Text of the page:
- 1) Dworkin’s observation is that judicial reinterpretation of constitutions is inevitable, since after all it is the role of judges to interpret law. Waldron, however, thinks that there is no reason to believe why it should only be judges who have this power.
Further, in the process of revision, judges have, say, interpreted law and creating new legal terms that today are used as commonly in legal thinking as constitutional terms themselves. Given this influence, the need for other institutions to be able to revise the constitution seems even stronger
- 2) The judiciary’s democratic credentials. The appointment of supreme court judges by the US President, or PM’s advice on judges in the UK place a role. Waldron thinks this is not enough; there simply is not the same level of accountability. Nor is it that judicial authority necessarily overrides parliament. Yes there are democratic credentials, but not a stronger one than the legislature or executive.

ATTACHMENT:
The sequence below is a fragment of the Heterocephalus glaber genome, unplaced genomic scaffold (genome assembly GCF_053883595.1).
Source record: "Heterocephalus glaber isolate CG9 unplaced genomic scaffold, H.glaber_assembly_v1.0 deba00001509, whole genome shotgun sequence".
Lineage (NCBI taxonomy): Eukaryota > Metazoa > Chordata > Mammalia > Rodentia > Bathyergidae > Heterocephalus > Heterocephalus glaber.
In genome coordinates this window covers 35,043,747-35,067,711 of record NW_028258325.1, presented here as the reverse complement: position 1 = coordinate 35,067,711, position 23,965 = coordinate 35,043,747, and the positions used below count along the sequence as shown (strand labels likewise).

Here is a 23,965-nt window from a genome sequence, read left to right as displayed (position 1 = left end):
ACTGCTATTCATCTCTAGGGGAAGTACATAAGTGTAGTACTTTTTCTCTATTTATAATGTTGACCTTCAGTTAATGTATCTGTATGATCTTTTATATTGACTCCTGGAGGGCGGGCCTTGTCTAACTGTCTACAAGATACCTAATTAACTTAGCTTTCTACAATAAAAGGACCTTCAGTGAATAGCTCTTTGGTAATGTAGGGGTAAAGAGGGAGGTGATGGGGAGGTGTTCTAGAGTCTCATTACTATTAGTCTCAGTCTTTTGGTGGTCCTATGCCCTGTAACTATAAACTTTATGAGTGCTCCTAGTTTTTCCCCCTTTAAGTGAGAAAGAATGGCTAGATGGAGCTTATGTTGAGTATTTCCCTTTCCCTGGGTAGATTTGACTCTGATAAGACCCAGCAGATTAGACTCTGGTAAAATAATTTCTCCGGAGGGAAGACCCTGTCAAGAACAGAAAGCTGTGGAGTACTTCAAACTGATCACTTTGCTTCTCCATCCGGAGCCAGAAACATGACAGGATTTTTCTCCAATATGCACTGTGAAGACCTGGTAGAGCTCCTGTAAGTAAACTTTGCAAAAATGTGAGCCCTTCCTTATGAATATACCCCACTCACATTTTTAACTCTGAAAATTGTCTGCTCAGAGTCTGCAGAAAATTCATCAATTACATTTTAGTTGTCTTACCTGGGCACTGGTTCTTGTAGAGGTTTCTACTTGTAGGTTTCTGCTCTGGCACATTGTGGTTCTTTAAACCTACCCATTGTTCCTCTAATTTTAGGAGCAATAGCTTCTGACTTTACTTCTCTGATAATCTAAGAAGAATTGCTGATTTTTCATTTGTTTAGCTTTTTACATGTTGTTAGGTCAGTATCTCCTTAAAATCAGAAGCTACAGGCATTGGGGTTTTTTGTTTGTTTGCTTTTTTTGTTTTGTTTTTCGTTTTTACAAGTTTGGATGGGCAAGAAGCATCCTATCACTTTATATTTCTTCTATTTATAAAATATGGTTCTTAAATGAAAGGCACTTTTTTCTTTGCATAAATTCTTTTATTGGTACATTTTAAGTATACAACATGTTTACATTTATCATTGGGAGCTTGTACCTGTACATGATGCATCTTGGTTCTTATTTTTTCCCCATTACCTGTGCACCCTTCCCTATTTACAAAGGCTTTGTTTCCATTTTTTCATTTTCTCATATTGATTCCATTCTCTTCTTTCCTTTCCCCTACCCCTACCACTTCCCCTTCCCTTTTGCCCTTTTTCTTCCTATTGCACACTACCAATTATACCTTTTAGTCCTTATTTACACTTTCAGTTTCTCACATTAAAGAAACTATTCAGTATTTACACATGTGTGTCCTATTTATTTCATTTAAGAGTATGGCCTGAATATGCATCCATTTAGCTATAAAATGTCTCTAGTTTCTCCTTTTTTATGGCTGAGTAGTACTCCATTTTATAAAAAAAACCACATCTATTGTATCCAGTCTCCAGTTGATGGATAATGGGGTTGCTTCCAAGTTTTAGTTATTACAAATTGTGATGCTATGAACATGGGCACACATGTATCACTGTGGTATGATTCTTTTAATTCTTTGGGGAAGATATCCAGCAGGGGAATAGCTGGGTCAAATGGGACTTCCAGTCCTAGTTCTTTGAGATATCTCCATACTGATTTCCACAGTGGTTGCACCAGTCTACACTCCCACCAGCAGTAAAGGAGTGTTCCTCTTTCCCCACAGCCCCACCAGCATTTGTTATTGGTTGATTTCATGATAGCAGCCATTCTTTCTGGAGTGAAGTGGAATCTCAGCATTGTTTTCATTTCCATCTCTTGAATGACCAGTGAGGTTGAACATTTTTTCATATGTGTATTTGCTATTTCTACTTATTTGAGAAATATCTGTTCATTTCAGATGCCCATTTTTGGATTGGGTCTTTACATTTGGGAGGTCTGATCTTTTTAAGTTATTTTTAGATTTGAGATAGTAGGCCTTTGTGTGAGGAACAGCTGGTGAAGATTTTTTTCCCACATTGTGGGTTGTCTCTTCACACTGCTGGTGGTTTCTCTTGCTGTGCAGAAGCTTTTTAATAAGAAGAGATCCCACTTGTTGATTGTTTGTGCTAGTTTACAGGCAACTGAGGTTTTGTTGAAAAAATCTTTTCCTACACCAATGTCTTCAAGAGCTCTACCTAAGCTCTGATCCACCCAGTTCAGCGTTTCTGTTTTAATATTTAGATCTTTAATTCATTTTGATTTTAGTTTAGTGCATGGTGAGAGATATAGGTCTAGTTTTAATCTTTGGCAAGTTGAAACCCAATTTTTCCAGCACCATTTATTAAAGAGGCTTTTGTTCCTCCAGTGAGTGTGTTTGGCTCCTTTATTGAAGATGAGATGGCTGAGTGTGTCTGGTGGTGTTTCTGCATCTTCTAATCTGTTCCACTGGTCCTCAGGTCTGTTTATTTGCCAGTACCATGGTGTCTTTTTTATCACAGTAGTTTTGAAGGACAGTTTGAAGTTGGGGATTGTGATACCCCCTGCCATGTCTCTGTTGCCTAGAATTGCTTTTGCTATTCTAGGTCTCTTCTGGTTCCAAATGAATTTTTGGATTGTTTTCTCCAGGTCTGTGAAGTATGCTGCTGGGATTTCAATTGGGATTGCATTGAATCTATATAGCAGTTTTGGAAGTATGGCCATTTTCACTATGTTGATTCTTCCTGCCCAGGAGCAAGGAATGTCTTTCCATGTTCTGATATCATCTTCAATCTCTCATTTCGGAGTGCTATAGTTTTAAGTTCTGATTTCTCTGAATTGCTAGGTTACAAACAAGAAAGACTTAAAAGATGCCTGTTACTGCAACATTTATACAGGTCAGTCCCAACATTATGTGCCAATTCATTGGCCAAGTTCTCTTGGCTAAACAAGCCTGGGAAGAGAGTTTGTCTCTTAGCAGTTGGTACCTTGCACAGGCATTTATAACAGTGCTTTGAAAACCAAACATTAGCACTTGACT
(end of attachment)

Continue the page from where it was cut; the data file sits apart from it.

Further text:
- 3) That other institutions themselves are imperfect. But that is not a justification for exclusion of participation (see Women, African-Americans) but rather an argument for making the institutions better.
- But we cannot just point to “popular support” for something and make it the case. After all, we can vote ourselves into a dictatorship. The procedure could be democratic, but not the outcome itself
- How could we reconcile these gaps? The answer is not in fixed constitutional rights.
- One justification for fixed rights is on the grounds of Pre-Commitment, such as when one binds future self not to drink-drive and authorises others to stop them from doing so.